The head of Worcester College has been criticised after he encouraged students to oppose a new accommodation building for Exeter students. The plans, which entail a redevelopment of the former Ruskin College buildings, are to take place on the northern perimeter of Worcester’s grounds and seek to provide around 100 rooms of accommodation for Exeter’s students.

Worcester’s concerns are founded on the “excessive elevation” of the proposed new building and the “inappropriately garish and intrusive materials proposed for its roof and upper level”, according to an email received by students last week.

The email then goes on to inform students of the ways in which they could make valid complaints to the council, should they so wish, and warns them that a simple complaint such as “I don’t like the look of it” would not suffice. This is followed by a list of objections that would be deemed valid according by the council, focusing mainly on issues of design and scale.

The message concludes by stating that if a student objected to the plans after taking “a few minutes” to look over them, the college would be “most grateful” if they made this objection known to the council. Exeter’s JCR President, Edward Nickell, has criticised the email, telling Cherwell, “The Provost has an obligation to protect heritage sites on his land, but he should recognise that the student priority should be for more housing.

“He has to defend the site, but it’s above the call of duty to encourage students to do the same.” 

Exeter has already compromised on the materials used on the wall of the building. However, Worcester still objects to its height.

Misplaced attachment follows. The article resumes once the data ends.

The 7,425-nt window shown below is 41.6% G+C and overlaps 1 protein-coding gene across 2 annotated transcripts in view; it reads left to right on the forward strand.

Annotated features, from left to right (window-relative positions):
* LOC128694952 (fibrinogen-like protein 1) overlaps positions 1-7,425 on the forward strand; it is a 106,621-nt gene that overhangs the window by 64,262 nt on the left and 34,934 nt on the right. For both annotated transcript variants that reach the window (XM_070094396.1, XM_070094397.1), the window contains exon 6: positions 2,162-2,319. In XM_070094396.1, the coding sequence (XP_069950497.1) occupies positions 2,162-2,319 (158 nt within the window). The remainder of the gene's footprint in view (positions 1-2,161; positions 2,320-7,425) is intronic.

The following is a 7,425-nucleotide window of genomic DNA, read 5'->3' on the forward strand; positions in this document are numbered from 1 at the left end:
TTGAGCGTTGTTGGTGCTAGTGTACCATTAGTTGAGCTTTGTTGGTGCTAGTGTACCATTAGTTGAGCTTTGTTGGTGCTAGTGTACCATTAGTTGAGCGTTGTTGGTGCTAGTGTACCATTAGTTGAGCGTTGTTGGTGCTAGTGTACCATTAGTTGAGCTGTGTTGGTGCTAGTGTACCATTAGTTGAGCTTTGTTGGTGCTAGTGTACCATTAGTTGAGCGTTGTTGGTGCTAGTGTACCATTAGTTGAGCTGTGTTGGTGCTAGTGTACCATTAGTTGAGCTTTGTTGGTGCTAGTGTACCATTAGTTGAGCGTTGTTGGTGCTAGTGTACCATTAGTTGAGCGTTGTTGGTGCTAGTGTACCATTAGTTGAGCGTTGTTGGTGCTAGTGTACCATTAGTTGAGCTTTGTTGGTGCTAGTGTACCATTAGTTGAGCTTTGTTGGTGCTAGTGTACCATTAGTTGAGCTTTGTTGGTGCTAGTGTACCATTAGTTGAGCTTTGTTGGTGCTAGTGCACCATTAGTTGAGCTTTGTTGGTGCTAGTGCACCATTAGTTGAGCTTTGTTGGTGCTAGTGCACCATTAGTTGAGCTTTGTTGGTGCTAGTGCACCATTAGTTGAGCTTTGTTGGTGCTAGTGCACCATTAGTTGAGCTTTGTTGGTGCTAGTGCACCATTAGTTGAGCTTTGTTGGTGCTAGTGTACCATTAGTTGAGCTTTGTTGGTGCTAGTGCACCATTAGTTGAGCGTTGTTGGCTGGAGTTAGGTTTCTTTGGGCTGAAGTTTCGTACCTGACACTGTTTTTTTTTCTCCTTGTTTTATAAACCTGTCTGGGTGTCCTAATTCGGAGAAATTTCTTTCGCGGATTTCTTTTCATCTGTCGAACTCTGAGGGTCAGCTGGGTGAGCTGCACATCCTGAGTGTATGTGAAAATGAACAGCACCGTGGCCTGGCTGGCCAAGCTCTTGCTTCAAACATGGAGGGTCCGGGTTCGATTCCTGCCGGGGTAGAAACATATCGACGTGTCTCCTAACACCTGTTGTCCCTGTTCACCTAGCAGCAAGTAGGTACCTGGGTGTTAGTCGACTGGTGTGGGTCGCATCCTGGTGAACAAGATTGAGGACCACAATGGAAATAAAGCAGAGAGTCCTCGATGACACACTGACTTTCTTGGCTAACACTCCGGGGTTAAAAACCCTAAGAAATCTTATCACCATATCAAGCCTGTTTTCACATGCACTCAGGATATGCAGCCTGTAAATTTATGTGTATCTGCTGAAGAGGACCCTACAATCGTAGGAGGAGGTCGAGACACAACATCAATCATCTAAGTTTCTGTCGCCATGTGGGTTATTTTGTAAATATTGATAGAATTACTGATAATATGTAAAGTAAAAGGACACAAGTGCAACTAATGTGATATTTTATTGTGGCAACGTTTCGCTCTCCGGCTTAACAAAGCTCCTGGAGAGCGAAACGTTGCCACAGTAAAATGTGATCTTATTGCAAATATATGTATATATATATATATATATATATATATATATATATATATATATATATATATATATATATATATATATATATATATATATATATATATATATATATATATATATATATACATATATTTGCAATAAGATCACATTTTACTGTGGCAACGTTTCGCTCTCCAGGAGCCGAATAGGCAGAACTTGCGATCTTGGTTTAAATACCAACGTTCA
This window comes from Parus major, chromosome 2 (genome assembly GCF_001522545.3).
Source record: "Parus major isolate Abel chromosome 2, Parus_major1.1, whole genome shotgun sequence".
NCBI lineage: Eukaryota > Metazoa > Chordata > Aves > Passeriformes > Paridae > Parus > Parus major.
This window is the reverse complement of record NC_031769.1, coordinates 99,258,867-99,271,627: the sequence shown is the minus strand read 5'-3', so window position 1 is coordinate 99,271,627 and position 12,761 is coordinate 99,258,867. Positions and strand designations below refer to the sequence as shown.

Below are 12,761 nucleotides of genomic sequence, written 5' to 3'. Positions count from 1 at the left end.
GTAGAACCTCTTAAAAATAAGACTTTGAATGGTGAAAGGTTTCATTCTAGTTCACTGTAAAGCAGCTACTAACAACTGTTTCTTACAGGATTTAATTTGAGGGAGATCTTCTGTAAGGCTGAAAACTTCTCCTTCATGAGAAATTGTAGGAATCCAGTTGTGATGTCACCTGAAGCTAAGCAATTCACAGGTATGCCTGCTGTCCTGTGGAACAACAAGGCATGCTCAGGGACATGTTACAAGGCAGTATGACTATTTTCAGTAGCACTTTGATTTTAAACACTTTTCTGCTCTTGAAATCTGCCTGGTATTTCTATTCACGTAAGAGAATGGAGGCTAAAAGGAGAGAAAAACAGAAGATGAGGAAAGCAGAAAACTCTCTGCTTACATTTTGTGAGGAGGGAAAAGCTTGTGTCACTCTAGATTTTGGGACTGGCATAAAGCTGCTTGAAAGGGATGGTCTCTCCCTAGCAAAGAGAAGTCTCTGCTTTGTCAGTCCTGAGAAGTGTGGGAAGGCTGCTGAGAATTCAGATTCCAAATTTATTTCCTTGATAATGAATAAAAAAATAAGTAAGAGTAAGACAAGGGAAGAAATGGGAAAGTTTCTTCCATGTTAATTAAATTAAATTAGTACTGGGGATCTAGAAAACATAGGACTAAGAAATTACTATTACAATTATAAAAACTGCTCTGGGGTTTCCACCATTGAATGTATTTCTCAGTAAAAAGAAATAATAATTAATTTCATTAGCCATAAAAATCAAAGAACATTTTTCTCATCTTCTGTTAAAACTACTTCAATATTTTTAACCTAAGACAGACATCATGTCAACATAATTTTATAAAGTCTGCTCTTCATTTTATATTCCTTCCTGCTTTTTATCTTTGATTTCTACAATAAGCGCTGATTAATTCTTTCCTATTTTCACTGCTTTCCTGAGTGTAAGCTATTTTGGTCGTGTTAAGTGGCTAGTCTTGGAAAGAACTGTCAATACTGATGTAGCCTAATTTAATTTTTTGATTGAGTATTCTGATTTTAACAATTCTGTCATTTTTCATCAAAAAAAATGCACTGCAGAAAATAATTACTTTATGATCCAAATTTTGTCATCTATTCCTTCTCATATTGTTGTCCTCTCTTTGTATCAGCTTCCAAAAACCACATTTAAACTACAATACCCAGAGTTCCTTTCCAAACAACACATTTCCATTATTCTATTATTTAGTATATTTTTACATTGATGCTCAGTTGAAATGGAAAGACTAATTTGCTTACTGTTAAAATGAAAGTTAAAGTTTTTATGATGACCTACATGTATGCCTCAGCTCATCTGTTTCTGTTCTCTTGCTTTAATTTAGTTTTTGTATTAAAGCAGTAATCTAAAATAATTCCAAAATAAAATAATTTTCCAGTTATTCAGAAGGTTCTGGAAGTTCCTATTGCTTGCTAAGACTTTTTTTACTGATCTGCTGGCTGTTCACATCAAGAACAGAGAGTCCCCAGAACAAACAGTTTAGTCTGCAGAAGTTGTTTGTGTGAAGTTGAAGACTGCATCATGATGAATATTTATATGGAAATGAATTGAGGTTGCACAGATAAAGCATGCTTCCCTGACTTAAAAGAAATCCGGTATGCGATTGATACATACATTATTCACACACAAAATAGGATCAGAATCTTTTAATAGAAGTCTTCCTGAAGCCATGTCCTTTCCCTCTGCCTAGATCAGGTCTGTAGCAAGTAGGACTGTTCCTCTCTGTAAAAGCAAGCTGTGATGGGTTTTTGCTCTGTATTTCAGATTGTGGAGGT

Exeter currently offers accommodation to all first year students and 30% of finalists, whereas Worcester are able to offer accommodation to undergraduates for three years.

Exeter’s Rector, Ms. Frances Cairncross, explained the difficulty in reaching an agreement over the height of the building. “To meet Worcester’s request for a reduction in the height of the roof line at the western end of our site would mean the loss of 14 student rooms. “As Exeter is particularly short of student accommodation, the consequence would be that 14 of our students each year lost the opportunity of city centre accommodation at affordable rents.”

Worcester’s Provost, Professor Jonathan Bate, explains the email by asserting that “The JCR, MCR and Governing Body asked me to keep them informed as to whether a compromise had been achieved, and to let them know how to object in the event that it wasn’t.”

Worcester’s Provost, Professor Jonathan Bate, explains the email by asserting that “The JCR, MCR and Governing Body asked me to keep them informed as to whether a compromise had been achieved, and to let them know how to object in the event that it wasn’t.”

Nikita Hayward, a first year Worcester student, commented, “If Exeter College took the top storey off their proposed development, and chose more discreet materials for their building (especially that of the roof) then they could still provide more space for their own students.” 

Yet one Exeter student said, “I hope that even after only taking ‘a few minutes’ examining the application, Worcester students will recognize the positive impact of the proposal and the consideration of the local community. “Hopefully this will persuade students, despite the attempts of the Provost, what a wonderful proposal for our College, local  community and University this is.”